Tom George started training in 1993 and, in two-and-a-half decades since, has saddled over 700 winners and transformed his traditional, family home at Down Farm in Slad, near Stroud, Gloucestershire into an up-to-the-minute training establishment. By his own admission, George prefers a patient approach, with an emphasis on quality rather than quantity. His philosophy appears to be paying dividends because, in 2016/17, he enjoyed his most successful season ever, financially, surpassing £1 million in prize money for the first time and, in 2017/18, fell only just short of that mark.
Indeed, of the ten Grade One winners that George has saddled during his 25-year career, three of them came in 2017/18. Of course, two of those wins were provided by the same horse, Summerville Boy, who beat Kalashnikov in the Tolworth Hurdle at Sandown, before confirming the form in the Supreme Novices’ Hurdle to give George only his second winner at the Cheltenham Festival.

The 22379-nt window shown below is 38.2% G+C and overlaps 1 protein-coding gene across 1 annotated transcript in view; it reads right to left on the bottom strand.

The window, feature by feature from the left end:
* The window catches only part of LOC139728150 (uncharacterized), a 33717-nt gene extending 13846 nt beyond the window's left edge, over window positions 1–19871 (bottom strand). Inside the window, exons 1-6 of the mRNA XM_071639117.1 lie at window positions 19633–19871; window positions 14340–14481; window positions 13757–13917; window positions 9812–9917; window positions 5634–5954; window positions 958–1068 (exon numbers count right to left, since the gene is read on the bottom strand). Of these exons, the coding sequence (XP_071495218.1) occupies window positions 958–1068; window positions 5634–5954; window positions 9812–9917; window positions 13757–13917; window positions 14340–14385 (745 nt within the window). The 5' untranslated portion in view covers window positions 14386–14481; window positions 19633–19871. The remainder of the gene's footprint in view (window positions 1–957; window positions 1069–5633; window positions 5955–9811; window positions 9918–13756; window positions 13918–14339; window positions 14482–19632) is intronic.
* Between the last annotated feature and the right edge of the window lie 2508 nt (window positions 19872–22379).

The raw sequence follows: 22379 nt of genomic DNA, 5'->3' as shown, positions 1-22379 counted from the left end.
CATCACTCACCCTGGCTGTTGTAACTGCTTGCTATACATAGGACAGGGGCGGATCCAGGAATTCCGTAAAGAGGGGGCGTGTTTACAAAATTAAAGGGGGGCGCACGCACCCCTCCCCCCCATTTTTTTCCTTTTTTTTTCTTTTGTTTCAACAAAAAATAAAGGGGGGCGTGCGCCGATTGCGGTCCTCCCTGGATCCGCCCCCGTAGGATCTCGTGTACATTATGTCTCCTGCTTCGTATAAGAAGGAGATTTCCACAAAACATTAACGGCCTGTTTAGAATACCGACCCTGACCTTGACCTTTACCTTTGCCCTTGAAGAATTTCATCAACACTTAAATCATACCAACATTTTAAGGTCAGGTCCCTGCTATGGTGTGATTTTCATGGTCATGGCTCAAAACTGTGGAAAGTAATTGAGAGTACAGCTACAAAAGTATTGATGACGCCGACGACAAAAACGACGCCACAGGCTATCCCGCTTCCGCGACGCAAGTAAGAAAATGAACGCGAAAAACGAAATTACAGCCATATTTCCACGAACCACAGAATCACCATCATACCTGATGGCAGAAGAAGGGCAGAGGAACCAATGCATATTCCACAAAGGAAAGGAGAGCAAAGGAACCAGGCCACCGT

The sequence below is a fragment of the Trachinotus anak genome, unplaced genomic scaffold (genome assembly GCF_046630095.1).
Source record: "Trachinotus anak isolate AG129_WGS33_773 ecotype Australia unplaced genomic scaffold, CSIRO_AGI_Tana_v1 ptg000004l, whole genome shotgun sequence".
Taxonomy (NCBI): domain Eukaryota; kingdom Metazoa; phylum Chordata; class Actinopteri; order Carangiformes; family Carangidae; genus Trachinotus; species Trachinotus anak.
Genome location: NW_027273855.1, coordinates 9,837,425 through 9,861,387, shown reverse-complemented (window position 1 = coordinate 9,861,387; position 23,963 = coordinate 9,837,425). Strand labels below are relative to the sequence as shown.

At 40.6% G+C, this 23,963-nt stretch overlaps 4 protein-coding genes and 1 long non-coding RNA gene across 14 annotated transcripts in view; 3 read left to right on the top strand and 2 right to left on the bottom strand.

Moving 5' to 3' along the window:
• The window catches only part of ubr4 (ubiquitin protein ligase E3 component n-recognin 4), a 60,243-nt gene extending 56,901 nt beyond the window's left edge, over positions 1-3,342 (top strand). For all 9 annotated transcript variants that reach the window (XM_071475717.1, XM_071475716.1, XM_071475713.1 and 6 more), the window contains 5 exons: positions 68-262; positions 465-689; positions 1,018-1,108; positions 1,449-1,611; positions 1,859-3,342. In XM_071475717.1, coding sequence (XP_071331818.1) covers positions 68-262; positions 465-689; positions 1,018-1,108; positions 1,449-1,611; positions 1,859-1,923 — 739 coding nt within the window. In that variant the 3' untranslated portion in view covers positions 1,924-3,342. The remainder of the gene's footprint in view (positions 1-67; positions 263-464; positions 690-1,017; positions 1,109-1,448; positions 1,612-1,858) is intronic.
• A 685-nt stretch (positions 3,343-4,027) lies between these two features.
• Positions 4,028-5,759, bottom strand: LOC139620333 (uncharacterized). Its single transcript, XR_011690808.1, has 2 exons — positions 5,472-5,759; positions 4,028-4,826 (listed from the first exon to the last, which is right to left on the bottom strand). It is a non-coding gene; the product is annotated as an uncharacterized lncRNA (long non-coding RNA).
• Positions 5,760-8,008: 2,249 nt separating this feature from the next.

George deliberately avoided a clash between Summerville Boy and his other highly promising novice hurdler, Black Op, who also runs in the colours of high-profile owner Roger Brookhouse. Consequently, Black Op ran in the Ballymore Novices’ Hurdle, rather than the Supreme Novices’ Hurdle, and finished a highly creditable second, beaten just 2¾ lengths, behind odds-on favourite Samcro.
Black Op was, in fact, attempting to follow in the footsteps of the only previous Cheltenham Festival winner for the yard, Galileo, who won the Ballymore Novices’ Hurdle – at the time, run as the Royal & SunAlliance Novices’ Hurdle – in 2002. Galileo, a Polish-bred gelding – not to be confused with the 2001 Derby winner of the same name – failed to progress after promising start to his racing career but, with two Grade One-winning novice hurdlers in his yard, along with plenty more ammunition, it’s probably safe to say that George will be enjoying further success at the Festival before long.